Calliope Girl 43


Calliope Girl, an S&S 34' Sloop


October 2023 – May 2024

Project Scope:  Rebuild interior to incorporate various changes

Begin Daily Project Logs

January 15, 2024

Calliope Girl 43


The next step for the stove compartment was to cut and fit the three panels to make up its interior.  I began with the base (floor) and the vertical back panel, using basic thin plywood templates to determine the size and shape, then transferring these to the 12mm okoume for the final panels.  I left the ends run wild for later trimming flush with the tops of the bulkheads (back panel), and the short vertical front panel (floor) later.  I secured the plywood panels with four screws each, which is how they’d ultimately be installed when all was said and done.

For the angled center panel, I cut two 6″ wide pieces  from scrap 12mm okoume, each piece slightly narrower than the actual width of the space, then beveled one edge to the angle required to mate with the other panels; the mating angle was greater than 45°, so first I cut the panels on the table saw at the maximum angle, then increased the bevel on the bench with a sander.  I secured each panel tightly with temporary screws, ensuring the beveled ends mated properly with the adjacent horizontal and vertical panels, then secured them together with several hot-glued sticks to hold the orientation and give me the finished length.  I marked the edges in the usual way–a 1″ metal ruler to provide the offset from the bulkhead sides–then cut the final panel from plywood, securing it in place along with the others.

With my stove template secured to each side in turn, I checked the swing clearance, which was fine on both sides.

To finish up the surround for now, I templated and cut the short vertical panel on the inboard side of the enclosure, then cut the base panel flush with the edge of the new panel, and marked and cut the back panel so it was flush and level with the bulkhead.  The sides of the enclosure, plus the three panels I’d just cut, would be faced with stainless steel for heat resistance and to complement the stove itself (24 gauge stainless with a #4 brushed finish), so I removed the panels and measured them (along with the bulkheads on either side) so I could order the sheet metal to complete the enclosure.  Then, I removed each of the support cleats in turn and permanently installed them with glue and additional screws as needed.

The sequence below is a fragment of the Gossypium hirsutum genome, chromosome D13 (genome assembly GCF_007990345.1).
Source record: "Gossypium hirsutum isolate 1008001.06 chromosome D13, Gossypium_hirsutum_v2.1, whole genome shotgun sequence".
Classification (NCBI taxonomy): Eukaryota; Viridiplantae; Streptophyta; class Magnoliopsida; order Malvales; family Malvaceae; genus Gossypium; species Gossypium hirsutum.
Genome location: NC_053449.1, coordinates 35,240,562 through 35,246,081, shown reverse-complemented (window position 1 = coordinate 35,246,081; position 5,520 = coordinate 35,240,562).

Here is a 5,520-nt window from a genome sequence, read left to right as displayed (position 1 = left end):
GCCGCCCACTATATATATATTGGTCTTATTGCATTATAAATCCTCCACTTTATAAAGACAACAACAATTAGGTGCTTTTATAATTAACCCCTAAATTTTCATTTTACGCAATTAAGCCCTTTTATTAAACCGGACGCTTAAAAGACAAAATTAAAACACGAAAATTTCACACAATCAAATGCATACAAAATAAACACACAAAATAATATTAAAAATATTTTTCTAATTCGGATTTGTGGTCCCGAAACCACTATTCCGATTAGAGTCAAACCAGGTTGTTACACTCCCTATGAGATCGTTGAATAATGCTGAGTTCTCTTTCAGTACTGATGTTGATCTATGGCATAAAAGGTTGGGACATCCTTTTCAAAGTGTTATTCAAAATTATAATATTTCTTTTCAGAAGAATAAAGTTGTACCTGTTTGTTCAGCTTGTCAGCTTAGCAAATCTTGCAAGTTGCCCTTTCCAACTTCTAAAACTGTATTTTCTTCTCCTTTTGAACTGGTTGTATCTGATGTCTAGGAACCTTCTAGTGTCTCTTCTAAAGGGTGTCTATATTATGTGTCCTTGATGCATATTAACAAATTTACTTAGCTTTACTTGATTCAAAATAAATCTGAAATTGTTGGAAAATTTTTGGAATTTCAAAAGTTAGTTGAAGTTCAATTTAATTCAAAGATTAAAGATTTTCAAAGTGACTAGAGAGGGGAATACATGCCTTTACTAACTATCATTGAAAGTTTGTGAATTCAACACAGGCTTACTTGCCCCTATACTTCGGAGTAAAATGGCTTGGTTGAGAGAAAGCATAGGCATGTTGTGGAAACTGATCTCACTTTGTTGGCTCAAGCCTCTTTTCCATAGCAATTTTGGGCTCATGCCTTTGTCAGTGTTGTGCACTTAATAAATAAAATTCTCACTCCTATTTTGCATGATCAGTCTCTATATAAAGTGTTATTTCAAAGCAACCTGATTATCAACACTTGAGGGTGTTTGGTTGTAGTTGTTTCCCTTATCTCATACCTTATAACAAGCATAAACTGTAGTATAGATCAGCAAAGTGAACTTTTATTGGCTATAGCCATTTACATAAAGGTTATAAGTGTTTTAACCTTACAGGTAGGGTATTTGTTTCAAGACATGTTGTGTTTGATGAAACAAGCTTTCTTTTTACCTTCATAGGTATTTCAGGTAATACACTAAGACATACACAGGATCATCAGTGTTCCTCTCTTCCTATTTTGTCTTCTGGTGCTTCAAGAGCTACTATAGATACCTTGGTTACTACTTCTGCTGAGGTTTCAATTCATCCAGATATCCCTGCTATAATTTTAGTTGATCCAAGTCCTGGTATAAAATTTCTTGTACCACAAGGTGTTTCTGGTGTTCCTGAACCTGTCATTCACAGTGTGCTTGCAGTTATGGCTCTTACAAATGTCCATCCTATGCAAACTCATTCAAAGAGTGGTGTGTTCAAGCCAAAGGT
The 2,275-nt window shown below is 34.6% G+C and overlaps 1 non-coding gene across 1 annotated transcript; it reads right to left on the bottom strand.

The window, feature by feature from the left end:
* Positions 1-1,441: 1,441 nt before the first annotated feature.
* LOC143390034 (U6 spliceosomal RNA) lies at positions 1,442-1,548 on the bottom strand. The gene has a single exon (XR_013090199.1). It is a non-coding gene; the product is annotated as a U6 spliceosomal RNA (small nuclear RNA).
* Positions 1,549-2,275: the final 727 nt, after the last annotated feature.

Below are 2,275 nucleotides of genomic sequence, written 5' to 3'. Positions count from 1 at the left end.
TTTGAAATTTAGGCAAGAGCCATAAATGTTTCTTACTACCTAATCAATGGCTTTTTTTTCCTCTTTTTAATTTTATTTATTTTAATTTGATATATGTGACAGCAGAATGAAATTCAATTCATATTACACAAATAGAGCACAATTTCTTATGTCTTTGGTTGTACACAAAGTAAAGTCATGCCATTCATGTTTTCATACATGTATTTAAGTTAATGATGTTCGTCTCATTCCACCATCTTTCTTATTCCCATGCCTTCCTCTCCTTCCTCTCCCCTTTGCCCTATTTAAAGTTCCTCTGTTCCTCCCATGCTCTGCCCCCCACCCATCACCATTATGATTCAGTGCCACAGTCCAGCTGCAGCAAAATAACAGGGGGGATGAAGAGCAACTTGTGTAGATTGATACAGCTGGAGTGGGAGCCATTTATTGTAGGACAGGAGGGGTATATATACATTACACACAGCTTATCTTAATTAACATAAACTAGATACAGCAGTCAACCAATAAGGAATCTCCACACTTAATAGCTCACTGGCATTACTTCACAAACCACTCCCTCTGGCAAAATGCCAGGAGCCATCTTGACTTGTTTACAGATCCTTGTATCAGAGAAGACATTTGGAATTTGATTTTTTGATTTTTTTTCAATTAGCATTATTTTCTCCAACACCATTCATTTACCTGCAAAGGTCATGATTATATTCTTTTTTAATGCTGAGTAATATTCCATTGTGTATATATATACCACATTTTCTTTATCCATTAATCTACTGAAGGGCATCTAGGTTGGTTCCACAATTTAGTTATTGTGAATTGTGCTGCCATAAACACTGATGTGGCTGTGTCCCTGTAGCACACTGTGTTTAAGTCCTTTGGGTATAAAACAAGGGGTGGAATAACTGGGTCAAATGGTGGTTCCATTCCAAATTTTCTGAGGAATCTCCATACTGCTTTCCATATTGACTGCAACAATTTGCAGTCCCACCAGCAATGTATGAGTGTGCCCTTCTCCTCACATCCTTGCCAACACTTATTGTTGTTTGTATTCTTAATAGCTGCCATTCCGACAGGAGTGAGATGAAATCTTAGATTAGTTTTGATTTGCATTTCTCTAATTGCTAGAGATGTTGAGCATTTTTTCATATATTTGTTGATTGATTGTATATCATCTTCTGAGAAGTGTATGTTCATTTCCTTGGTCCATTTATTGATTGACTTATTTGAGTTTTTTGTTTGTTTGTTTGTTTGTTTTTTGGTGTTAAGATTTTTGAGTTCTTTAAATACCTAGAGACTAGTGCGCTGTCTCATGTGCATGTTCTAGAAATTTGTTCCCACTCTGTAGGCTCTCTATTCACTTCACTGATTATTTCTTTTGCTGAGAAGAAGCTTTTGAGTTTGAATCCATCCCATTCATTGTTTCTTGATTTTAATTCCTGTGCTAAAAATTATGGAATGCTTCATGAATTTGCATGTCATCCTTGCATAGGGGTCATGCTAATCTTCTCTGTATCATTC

With the stove at a natural stopping point, I turned back to the settees, first scribing the plywood templates at the ends so I could make the final panels to fit.  Then, I removed the templates and permanently installed the six support cleats (three per side) with glue and additional screws, cutting the angled backrest cleats to their final lengths in the process.

To support the settee backrest and divide the storage lockers accordingly, I planned two small bulkhead dividers on each side.  Working from the templates and the layout for the locker openings I’d designed, I determined the positions of the bulkheads, and up in the boat I made some basic plywood templates to get me started on the hull shape for the final bulkheads.  At some point I got lost in my labeling of these templates and marked several in the same way–these things happen–so ignore the markings on the four templates.  Each template photo does show a different location, but the markings caused consternation when I was back in the woodshop trying to cut the oversized plywood blanks and every template seemed to say “SF” or “PA”.  We all get our lefts and rights and ports and starboards messed up sometimes.  Eventually I got it worked out and created four bulkhead blanks, each cut roughly to the hull shape at this point and oversized to allow final fitting and cutting to the necessary shape next time.  The angled cuts at the bottom would allow the panels to clear the lower support cleat for the backrest.

Total time billed on this job today: 8.25 hours

0600 Weather Observation: 18°, clear. Forecast for the day: Sunny, 30°